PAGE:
NORTH ADAMS, Mass. — The City Council on Tuesday during a special meeting approved a nearly $4 million budget for July that includes $1.5 million for the School Department.
The $3,831,954 continuing appropriation is the first as the city shifts to a month-by-month financial plan until the Legislature can pass a fiscal 2021 budget.
The appropriation was adopted 7-2, with Councilors Marie T. Harpin and Robert Moulton Jr. voting against after a debate over a City Hall employee.
The Finance Committee last week voted to recommend a so-called 1/12th budget based on information from the state Division of Local Services, which advised municipalities that they can could count on level funding for education and unrestricted government aid for at least July and August. This monthly budget can be done for up to three months.
Gov. Charlie Baker on June 19 submitted a $5.25 billion supplemental spending bill. The House and Senate have yet to fully craft a new budget after discarding the original spending plan because of the COVID-19 pandemic.
"I think it's important to just note that there is no requirement that a continuing budget for any of those funds be equal to 1/12th of the previous fiscal year," Mayor Thomas Bernard said on Tuesday night. "Each continuing budget and provides for all expenses that may be incurred for that particular month so it's a 1/12 in terms of time, not a 1/12 in terms of constant dollars. So that's the approach that we're taking."
He pointed out that the Retirement Board has agreed to a six-month payment plan of $512,978 a month, waiving interest, and that there would be no payments for the Hoosac Water Quality District or for elections, interest and snow and ice. These are examples, he said, of costs that would not normally be incurred in July. The city is paying its general insurance bill in full of $311,667 to receive a 3 percent discount. The monthly budget also takes into account the anticipated level-funded Chapter 70 and unrestricted local aid.
Harpin thanked the mayor for providing information on appropriation prior to the meeting but took aim at one particular element: the shifting of an employee into a temporary role.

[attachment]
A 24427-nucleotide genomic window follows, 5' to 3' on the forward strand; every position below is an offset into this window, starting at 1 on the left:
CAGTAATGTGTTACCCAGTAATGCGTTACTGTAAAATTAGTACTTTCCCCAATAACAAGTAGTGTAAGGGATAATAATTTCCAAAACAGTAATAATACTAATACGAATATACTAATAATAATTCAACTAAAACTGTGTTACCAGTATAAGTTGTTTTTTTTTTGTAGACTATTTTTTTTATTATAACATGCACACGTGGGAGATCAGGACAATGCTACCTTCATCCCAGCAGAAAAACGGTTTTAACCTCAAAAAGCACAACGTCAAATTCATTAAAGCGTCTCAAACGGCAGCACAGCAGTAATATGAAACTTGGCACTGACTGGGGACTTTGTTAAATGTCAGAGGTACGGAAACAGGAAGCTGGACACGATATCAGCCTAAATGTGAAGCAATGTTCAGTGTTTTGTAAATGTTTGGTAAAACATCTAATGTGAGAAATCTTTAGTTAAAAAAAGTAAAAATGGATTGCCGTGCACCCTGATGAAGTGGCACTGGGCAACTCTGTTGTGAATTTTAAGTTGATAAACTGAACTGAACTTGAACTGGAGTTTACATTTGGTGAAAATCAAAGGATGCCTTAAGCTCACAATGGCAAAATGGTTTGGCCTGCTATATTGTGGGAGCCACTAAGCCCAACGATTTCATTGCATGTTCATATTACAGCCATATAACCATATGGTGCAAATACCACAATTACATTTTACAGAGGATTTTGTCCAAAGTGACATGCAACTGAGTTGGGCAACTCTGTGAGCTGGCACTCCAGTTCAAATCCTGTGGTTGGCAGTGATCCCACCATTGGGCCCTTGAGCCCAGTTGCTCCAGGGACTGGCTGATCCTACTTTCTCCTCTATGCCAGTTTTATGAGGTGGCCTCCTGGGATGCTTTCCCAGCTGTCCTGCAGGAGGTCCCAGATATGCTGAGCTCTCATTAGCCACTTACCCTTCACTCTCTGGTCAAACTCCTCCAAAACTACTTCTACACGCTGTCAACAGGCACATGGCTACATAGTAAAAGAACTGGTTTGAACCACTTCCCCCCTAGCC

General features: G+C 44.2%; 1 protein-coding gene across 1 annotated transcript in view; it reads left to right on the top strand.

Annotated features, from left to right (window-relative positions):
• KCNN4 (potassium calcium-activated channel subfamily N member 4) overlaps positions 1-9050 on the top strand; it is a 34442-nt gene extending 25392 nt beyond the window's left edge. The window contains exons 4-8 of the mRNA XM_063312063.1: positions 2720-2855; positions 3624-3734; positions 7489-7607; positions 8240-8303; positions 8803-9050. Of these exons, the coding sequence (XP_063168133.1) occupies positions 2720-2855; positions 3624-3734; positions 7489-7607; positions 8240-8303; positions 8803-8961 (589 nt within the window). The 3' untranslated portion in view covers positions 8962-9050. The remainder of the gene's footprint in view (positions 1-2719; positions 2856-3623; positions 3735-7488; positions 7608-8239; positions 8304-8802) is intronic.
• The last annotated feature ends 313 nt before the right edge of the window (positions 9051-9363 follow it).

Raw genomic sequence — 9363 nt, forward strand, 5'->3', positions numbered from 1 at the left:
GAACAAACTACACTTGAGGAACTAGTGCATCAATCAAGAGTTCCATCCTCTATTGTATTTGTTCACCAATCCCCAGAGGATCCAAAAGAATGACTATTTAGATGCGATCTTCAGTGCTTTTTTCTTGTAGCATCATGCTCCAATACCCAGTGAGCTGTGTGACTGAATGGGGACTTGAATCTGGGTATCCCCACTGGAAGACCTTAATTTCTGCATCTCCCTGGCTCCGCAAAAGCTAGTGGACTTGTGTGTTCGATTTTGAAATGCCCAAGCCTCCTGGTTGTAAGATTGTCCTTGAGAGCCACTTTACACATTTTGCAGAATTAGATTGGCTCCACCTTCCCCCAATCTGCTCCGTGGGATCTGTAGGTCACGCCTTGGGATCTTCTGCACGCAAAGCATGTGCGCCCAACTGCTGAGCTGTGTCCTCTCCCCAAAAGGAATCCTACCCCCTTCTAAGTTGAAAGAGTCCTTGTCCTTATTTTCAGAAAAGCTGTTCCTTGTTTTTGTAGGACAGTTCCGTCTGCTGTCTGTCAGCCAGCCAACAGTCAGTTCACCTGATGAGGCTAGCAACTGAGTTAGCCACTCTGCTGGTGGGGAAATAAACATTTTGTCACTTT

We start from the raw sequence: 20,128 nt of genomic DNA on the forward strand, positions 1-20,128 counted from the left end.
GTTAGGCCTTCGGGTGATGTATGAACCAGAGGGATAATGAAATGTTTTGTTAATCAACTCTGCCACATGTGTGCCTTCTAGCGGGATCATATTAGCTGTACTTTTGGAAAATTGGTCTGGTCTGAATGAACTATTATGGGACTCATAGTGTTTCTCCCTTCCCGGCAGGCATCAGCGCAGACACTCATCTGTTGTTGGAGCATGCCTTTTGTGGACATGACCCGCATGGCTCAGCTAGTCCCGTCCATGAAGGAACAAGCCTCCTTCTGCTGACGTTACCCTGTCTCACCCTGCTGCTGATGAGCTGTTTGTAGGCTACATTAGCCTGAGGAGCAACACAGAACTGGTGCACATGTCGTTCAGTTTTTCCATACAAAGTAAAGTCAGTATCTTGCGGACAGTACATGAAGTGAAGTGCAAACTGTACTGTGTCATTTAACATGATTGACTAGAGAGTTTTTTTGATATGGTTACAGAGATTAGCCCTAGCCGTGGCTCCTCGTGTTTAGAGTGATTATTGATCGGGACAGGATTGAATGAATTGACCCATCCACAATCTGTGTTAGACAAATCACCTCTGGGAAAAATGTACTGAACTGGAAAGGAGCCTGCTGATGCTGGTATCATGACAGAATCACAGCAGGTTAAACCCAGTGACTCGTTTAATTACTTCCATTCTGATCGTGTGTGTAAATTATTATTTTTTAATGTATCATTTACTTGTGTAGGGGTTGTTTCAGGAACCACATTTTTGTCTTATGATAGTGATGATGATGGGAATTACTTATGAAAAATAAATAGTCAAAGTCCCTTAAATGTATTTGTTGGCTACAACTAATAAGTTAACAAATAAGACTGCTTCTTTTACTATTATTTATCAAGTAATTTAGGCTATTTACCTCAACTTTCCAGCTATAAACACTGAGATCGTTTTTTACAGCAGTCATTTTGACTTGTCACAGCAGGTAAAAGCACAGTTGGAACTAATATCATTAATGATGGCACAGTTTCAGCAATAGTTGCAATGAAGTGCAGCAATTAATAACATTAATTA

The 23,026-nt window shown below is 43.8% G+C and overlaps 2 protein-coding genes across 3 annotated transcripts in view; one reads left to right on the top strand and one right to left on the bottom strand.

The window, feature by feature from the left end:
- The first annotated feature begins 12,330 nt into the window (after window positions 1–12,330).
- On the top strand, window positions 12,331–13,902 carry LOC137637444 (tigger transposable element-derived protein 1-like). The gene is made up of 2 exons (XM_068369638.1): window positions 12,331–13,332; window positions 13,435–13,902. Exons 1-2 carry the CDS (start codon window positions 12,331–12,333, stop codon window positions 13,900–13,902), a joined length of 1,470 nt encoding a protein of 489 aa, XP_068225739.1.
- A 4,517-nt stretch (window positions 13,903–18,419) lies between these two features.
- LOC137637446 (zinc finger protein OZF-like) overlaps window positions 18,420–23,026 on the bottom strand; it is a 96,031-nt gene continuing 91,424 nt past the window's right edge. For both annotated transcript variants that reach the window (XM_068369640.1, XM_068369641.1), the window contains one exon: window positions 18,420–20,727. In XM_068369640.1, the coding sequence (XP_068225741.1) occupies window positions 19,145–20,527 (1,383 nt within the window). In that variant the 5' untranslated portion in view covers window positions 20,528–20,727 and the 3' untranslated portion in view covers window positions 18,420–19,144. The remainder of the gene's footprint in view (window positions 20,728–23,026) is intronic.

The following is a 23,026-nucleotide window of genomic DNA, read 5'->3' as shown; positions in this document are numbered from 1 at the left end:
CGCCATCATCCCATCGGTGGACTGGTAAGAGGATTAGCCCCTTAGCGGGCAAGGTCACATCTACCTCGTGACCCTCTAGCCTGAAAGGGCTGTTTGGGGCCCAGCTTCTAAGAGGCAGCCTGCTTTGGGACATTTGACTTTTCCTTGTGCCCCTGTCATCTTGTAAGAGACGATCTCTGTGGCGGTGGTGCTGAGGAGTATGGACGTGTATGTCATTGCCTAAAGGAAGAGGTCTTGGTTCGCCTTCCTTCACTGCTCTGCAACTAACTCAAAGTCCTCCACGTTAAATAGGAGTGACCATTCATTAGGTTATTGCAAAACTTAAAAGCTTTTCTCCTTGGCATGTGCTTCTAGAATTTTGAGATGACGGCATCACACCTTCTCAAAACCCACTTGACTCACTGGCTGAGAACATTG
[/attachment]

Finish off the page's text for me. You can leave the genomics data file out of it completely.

Harpin questioned why the director of community events was now the compliance officer for grants and whether the position had been posted.
"So this is something that's ... pretty important to make sure that our guidelines, within the federal government guidelines of equal opportunity employment, to hire people in that department," she said. "I know that there was over 200 people recently laid off in the city of North Adams at Crane. And I'm wondering, there's got to be some of them that are qualified for accounting positions within the city. So, I'm just really concerned that these people didn't have the opportunity to apply for a position within the city."
She questioned why there was a group including councilors working on plans to promote diversity yet the city was not doing that in hiring.
Bernard said there are no events currently happening because of the novel coronavirus pandemic and that the director was shifted over to do other work.
"This is a temporary reassignment due to a vacancy in a position, in order to keep necessary work happening," he said. "It is a person who is qualified to do the work, who has been doing the work incredibly well. And, you know, I'm comfortable with it."
Laying off the director and hiring someone else for the compliance position would mean the city would be paying out unemployment to one person and wages to another, Bernard said.
"There's a fiscal responsibility piece of this, there's an operations management during a during a state of emergency piece of this. And there is a qualification piece of this," he said.
Councilor Lisa Blackmer said with COVID-19 grants coming through Community Development Block Grants and other funding sources, "we need somebody that can work on that, and this person, as a temporary fill-in, to keep our city employees employed, I think is important."
Harpin said it might be important to keep employees employed, but "isn't it important to keep other citizens employed that are just as qualified, or who knows, more than qualified?"
Moulton asked how long the position would be temporary and if it would be posted as a permanent position. Bernard said the temporary nature of the post would depend on where the city was with other parts of the emergency. The city has had a hiring freeze for several months because of the pandemic. The office of tourism has no budget for July but the mayor said that could change in August or September (and depend in part on if the Fall Foliage Parade is held). The director is still being paid her wage and has not been bumped up to the compliance officer's salary.
But Harpin seemed frustrated with her fellow councilors' lack of interest in the way the post was filled.